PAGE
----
The mechanisms of the analgesic and antihyperalgesic properties of lidocaine have been described in vitro and in vivo.125 128 These involve the inhibition of ion channels such as the voltage-gated sodium channels (VGSC), K+, and Ca2+, the glycinergic system, Gαq-coupled protein receptors, and the NMDA receptors. It is well known that local anesthetics, distinct from sodium channel blockade, have potent anti-inflammatory properties.129 130 Local anesthetic agents may also have anti-inflammatory actions via a non-VGSC mechanism.131 It has been shown that lidocaine and other amide local anesthetics attenuate in vivo and in vitro leukocyte adherence and transmigration, as well as priming (contact of T or B cells with an antigen) and phagocytosis.132–139 Furthermore, lidocaine reduces the levels of IL-1β, IL-6, and IL-8, and the expression of intercellular adhesion molecule-1 (ICAM-1) in activated human endothelial cells, and inhibits the release of prostanoids, thromboxanes, leukotrienes, and histamine by mastocytes.140–143 The anti-inflammatory effects of intravenous lidocaine have also been demonstrated in humans in a double-blind, randomized, placebo-controlled trial in patients undergoing colorectal surgery.144 In another randomized, placebo-controlled trial in patients undergoing abdominal hysterectomy, patients in the lidocaine group demonstrated reduced postoperative pain as well as a decrease in the plasma concentrations of IL-6 and IL-1Ra.74 Additionally, the response of lymphocyte proliferation to phytohemagglutinin-M was improved, indicating that lidocaine attenuates surgery-induced immunosuppression. While Kaba et al 145 reported that concentrations of C reactive protein (CRP) were similar in both lidocaine and control groups in patients undergoing laparoscopic colectomies, Ahn et al 146 found that in the lidocaine group the plasma concentrations of CRP were decreased in patients undergoing the same procedure within the first two postoperative days.146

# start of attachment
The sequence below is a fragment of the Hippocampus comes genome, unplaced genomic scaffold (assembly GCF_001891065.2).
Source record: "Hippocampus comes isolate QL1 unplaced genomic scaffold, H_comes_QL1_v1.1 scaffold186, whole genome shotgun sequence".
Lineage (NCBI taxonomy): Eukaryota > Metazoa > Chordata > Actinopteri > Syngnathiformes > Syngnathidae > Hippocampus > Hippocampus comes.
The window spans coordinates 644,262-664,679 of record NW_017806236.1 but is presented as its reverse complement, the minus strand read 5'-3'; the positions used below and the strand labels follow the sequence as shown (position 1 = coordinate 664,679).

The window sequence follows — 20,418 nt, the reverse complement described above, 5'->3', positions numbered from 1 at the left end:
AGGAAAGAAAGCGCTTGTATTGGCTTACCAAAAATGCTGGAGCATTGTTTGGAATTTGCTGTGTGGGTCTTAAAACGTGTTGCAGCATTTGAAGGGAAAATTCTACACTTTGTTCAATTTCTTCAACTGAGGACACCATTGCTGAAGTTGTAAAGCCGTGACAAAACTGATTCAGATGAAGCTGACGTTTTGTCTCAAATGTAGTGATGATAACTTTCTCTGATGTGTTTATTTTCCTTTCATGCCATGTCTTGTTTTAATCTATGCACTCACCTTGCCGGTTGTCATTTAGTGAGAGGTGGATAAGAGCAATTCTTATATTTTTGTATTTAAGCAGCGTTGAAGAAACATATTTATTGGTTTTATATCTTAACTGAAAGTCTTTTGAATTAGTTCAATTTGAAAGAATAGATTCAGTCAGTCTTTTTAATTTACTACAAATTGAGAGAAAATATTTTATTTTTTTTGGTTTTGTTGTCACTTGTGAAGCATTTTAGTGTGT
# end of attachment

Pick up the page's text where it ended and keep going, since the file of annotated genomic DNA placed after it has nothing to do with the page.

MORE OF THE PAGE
It has been demonstrated that the amides (lidocaine and ropivacaine) but not the ester local anesthetic chloroprocaine inhibit human lung adenocarcinoma cell migration and proliferation. These phenomena are associated with the inhibition of the Src kinase and the intracellular adhesion molecule phosphorylation and are independent of sodium channel blockade.32 147 148 It is not completely understood whether local anesthetics downregulate VGSC accounting for their antiproliferative effects.149–151 Strongly metastatic cells (high metastatic potential) have hyperexcitable membranes, which confer their metastatic capability.152 This phenomenon was not observed in tumor cells with weak metastatic potential.153 154 In vitro studies of various types of cancer cells have demonstrated increased VGSC expression of different subtypes especially the Nav 1.5 (preferentially blocked by lidocaine) and Nav 1.7 α subunits.155–157 This, coupled with a downregulation of voltage-gated potassium channels, makes the cells more excitable, as sodium can enter with greater ease while potassium cannot efflux.